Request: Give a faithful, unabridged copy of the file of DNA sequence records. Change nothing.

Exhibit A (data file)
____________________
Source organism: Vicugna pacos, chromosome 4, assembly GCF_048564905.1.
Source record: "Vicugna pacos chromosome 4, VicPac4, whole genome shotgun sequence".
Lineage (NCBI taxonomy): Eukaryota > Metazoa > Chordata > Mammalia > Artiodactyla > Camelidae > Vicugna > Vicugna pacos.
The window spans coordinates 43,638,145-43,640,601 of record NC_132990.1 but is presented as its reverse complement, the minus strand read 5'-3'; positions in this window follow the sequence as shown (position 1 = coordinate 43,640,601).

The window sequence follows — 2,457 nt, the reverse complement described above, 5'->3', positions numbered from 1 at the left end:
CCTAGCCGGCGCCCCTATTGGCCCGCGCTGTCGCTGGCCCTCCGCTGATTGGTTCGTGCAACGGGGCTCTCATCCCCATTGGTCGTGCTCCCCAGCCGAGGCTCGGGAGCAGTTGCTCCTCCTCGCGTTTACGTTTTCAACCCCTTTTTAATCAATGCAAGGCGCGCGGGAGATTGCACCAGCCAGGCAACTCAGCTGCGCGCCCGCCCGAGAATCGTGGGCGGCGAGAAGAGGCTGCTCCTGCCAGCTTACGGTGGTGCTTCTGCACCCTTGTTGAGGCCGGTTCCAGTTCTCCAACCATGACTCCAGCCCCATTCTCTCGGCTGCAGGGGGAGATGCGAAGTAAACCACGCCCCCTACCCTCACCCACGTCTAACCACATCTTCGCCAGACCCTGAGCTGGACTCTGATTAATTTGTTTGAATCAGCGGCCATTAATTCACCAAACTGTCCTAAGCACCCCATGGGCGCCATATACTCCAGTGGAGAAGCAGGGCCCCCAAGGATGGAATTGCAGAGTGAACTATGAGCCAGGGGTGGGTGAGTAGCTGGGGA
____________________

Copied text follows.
Source organism: Vicugna pacos, chromosome 4, assembly GCF_048564905.1.
Source record: "Vicugna pacos chromosome 4, VicPac4, whole genome shotgun sequence".
Lineage (NCBI taxonomy): Eukaryota > Metazoa > Chordata > Mammalia > Artiodactyla > Camelidae > Vicugna > Vicugna pacos.
The window spans coordinates 43,638,145-43,640,601 of record NC_132990.1 but is presented as its reverse complement, the minus strand read 5'-3'; positions in this window follow the sequence as shown (position 1 = coordinate 43,640,601).

The window sequence follows — 2,457 nt, the reverse complement described above, 5'->3', positions numbered from 1 at the left end:
CCTAGCCGGCGCCCCTATTGGCCCGCGCTGTCGCTGGCCCTCCGCTGATTGGTTCGTGCAACGGGGCTCTCATCCCCATTGGTCGTGCTCCCCAGCCGAGGCTCGGGAGCAGTTGCTCCTCCTCGCGTTTACGTTTTCAACCCCTTTTTAATCAATGCAAGGCGCGCGGGAGATTGCACCAGCCAGGCAACTCAGCTGCGCGCCCGCCCGAGAATCGTGGGCGGCGAGAAGAGGCTGCTCCTGCCAGCTTACGGTGGTGCTTCTGCACCCTTGTTGAGGCCGGTTCCAGTTCTCCAACCATGACTCCAGCCCCATTCTCTCGGCTGCAGGGGGAGATGCGAAGTAAACCACGCCCCCTACCCTCACCCACGTCTAACCACATCTTCGCCAGACCCTGAGCTGGACTCTGATTAATTTGTTTGAATCAGCGGCCATTAATTCACCAAACTGTCCTAAGCACCCCATGGGCGCCATATACTCCAGTGGAGAAGCAGGGCCCCCAAGGATGGAATTGCAGAGTGAACTATGAGCCAGGGGTGGGTGAGTAGCTGGGGA